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'More People Will Die': Federal Judge Rejects Request to Release Inmates as Chicago Jail Emerges as Coronavirus Hotspot

"Leaving people incarcerated in Cook County Jail during this public health crisis is effectively leaving them to die."

The words "help we matter 2" are seen written in a window at the Cook County Department of Corrections (CCDOC), housing one of the nation's largest jails, is seen in Chicago, Illinois, on April 9, 2020.

The words "help we matter 2" are seen written in a window at the Cook County Department of Corrections (CCDOC), housing one of the nation's largest jails, is seen in Chicago, on April 9, 2020. The Cook County Sheriff's Office reported that as of 5pm on April 9, 2020, 276 inmates and 172 Sheriff's Office staff had tested positive for the virus. (Photo: Kamil Krzaczynski/AFP via Getty Images)

The same day a second Cook County Jail inmate died after testing positive for the coronavirus, a federal judge denied detainees' request for emergency release from the disease hotspot.

The Chicago jail is largest-known source of COVID-19 infections in the nation, the New York Times reported Wednesday. As of Thursday, 276 inmates and 172 Sheriff's Office staff had tested positive for the disease. 

The ruling from U.S. District Judge Matthew F. Kennell, said lawyers for the inmates, fell far short of the remedy they'd asked for, which included the release of inmates medically vulnerable to COVID-19.

"We are disappointed that there has been no order for further releases from Cook County Jail. Leaving people incarcerated in Cook County Jail during this public health crisis is effectively leaving them to die. If we the county does not decarcerate quickly, more people will die," said Sharlyn Grace, executive director of Chicago Community Bond Fund, one of the groups that helped file the class-action lawsuit against the Cook County Sheriff's Office.

Judge Kennell granted part of the lawyers' requests, ordering the sheriff to:

  • provide face masks to all detainees who are quarantined;
  • provide sufficient quantities of hand sanitizer and/or soap;
  • establish a sanitation policy for staff to regularly clean frequently touched surfaces;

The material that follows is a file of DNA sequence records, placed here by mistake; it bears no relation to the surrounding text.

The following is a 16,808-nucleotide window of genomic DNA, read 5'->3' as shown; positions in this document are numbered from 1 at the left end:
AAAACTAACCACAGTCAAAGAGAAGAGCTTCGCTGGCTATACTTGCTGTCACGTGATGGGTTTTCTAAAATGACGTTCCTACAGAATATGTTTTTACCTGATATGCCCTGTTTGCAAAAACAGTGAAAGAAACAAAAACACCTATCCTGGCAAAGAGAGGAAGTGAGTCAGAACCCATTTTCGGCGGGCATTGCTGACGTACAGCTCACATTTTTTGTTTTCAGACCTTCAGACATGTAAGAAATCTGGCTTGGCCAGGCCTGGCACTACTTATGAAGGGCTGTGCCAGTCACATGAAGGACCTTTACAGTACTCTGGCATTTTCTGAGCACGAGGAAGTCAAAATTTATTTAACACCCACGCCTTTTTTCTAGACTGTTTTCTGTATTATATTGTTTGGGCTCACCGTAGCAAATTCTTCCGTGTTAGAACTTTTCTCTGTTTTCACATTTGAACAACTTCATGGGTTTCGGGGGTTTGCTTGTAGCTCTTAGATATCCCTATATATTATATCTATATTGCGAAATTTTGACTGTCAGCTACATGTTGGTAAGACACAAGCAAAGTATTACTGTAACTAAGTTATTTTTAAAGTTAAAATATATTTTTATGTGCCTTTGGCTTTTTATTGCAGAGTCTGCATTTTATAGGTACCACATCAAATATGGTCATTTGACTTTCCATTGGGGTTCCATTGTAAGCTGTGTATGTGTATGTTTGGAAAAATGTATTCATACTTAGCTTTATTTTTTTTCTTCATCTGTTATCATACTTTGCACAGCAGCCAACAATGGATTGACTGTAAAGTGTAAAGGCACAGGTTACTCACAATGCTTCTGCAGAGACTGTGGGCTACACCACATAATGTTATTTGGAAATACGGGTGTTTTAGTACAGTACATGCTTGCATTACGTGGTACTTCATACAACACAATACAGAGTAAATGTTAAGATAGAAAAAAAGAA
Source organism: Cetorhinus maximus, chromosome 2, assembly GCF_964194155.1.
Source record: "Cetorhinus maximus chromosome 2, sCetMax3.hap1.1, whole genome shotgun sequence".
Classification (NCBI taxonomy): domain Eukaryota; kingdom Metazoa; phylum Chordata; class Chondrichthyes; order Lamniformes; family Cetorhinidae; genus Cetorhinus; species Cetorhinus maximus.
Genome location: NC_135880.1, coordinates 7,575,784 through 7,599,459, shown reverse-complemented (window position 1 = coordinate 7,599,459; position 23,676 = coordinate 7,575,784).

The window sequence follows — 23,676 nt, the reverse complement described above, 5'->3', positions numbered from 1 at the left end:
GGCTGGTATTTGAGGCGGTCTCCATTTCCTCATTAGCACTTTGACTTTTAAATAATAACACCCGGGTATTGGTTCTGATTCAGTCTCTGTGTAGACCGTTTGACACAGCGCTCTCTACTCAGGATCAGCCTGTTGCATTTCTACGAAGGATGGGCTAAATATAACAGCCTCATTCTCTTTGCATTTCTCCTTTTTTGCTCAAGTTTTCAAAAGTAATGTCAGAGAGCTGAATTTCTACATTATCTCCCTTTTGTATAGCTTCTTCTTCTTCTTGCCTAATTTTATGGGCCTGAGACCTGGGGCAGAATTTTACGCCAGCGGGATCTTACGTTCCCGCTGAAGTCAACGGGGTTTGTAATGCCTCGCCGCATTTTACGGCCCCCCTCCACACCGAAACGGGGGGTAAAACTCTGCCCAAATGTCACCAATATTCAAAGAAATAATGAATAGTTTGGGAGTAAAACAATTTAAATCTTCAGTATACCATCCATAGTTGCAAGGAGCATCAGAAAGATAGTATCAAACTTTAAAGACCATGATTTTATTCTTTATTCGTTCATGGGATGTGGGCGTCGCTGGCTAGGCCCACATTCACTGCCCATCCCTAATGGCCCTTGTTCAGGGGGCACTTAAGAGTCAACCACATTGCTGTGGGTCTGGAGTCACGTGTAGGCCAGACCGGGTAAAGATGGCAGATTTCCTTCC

• ensure social distancing during the intake process; and
  • establish a policy for "prompt" coronavirus testing of those detainees with symptoms or who have been exposed to a detainee exhibiting symptoms.

The inmates' advocates welcomed those orders to Sheriff Thomas Dart as "an important first step."

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Sheriff Dart claimed the jail was already implementing those measures, save the requirement of face masks. "But if the judge is going to order us to do that then we'll to have to do that," he said. "We're just going to have to see where we can find the medical masks."

Sarah Grady, an attorney with the Chicago-based civil rights law firm Loevy and Loevy, said it's clear more must be done to protect the constitutional rights of the inmates.

"The court's order is a significant first step to protecting the rights and well being of people at the jail which is in the midst of a crisis. But this is only the first step and we will continue to work to protect those who are vulnerable in the jail as the lawsuit continues," she said.

Fifty-nine-year-old Jeffery Pendleton on Sunday became the first Cook County Jail inmate to die from COVID-19 complications. Fifty-one-year-old Leslie Pieroni on Thursday died after testing positive for COVID-19.

Civil rights advocates fear Pendleton and Pieroni's COVID-19-related deaths won't be the last at the jail as the pandemic continues to rage.

"Nearly 1,000 of these people are incarcerated only because they can't afford to pay their bond," added Chicago Community Bond Fund's Grace. "The size of someone's bank account shouldn't determine whether or not they survive this pandemic."

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